The March 24th deadline for submitting comments to the Securities and Exchange Commission’s (SEC) proposed rule changes as they relate to Regulation A has passed. Section 3(b)(2) of the Securities Act, which was added by Section 401 of the JOBS Act, directs the SEC to adopt rules exempting securities offerings of up to $50 million annually from the registration requirements of the Act.
The SEC has proposed rules and requested comments as they relate to issuer eligibility requirements, state preemption, cap rates on investor allocations, and ongoing reporting requirements.
Regulation A (Reg A), in its current form, allows unregistered public offerings of up to $5 million in any 12 month period by way of an offering circular, which is essentially an abbreviated version of a prospectus used in a registered offering. The circulars must contain financial statements, however, these are not required to be audited.
In addition, Reg A offerings are public and have no prohibition on general solicitation and general advertising. Issuers may “test the waters” before filing the offering statement and gauge potential investor interest.
Despite what may seem like lax regulations, Reg A offerings have been rare.
The SEC points out that “from 2009 through 2012, there were 19 qualified Regulation A offerings for a total offering amount of approximately $73 million.”
During the same period, there were 27,500 Regulation D offerings that raised at or less than $5 million, the current cap on Reg A offerings, for a total gross proceeds of about $25 billion.
Why aren’t Reg A exemptions popular?
The United States Government Accountability Office (GAO), through a study, says the process for filing a Reg A offering with the SEC and the states, plus the cost-effectiveness are deterrents for many would be fund raisers. An attractive option has been certain Regulation D filings that offer small businesses the opportunity to raise capital without registering securities in individual states.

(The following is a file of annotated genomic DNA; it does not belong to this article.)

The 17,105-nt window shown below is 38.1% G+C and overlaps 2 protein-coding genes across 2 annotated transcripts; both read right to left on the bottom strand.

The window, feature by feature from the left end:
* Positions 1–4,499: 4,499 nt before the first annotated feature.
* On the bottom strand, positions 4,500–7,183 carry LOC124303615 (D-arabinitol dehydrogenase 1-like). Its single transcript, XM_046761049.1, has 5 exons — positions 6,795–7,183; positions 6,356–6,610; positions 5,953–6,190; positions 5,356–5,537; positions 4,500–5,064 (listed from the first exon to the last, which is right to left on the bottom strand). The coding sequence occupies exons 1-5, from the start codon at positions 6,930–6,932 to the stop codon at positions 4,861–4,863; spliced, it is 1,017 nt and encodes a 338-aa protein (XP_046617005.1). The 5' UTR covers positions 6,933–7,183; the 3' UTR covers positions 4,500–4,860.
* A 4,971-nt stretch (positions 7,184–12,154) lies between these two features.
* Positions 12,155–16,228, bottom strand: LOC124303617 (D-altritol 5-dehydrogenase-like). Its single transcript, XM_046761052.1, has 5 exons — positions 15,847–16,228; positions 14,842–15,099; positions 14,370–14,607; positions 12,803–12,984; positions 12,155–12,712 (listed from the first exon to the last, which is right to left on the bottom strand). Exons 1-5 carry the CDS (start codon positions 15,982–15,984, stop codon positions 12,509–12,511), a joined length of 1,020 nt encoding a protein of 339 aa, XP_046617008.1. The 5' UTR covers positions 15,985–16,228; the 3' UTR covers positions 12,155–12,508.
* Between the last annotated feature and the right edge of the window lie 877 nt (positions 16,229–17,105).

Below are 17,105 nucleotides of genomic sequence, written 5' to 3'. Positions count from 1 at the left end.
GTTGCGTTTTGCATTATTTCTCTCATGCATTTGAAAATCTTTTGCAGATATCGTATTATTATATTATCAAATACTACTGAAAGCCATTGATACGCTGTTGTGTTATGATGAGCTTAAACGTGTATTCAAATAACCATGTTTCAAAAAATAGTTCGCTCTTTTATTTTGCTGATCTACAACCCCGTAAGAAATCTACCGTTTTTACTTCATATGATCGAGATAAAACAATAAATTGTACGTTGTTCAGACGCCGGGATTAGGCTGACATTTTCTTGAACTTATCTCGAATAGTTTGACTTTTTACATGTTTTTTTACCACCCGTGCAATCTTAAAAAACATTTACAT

According to the GAO report, “Identifying and addressing individual state’s securities registration requirements can be both costly and time-consuming for small businesses.”
The SEC Proposal
The SEC has proposed creating two tiers of Reg A offerings; Tier 1, which would be similar to the rule today allowing offerings of up to $5 million in a 12 month period, and Tier 2, which would allow offerings up to $50 million in a 12 month period.
Either option would subject issuers to the same basic requirements, while Tier 2 offerings would face additional requirements such as providing audited financial statements, ongoing reporting obligations, and certain limitations on sales.
The proposal also includes exposure limits and other measures designed for investor protection. For example, investors in a Tier 2 offering would be limited to no more than 10% of the greater of annual income and net worth. Because of these protective items, the SEC also proposes to preempt states securities law registration and qualification requirements so long as securities are offered only to qualified purchasers, which they define as the offerees of Reg A securities and all purchasers in a Tier 2 offering.
The SEC also proposes to maintain current eligibility requirements as they relate to the types of issuers eligible for Reg A offerings. As the rule stands today, only issuers in the USA and Canada are eligible, however, reporting companies, blank check companies, companies registered under the Investment Company Act of 1940, and fractional, undivided oil and gas interests are ineligible.
Despite proposing to keep eligibility rules the same, the SEC has requested comments on whether to allow BDCs, oil and gas interests, among others should be allowed to register under Reg A.
To read the SEC’s proposal, click here.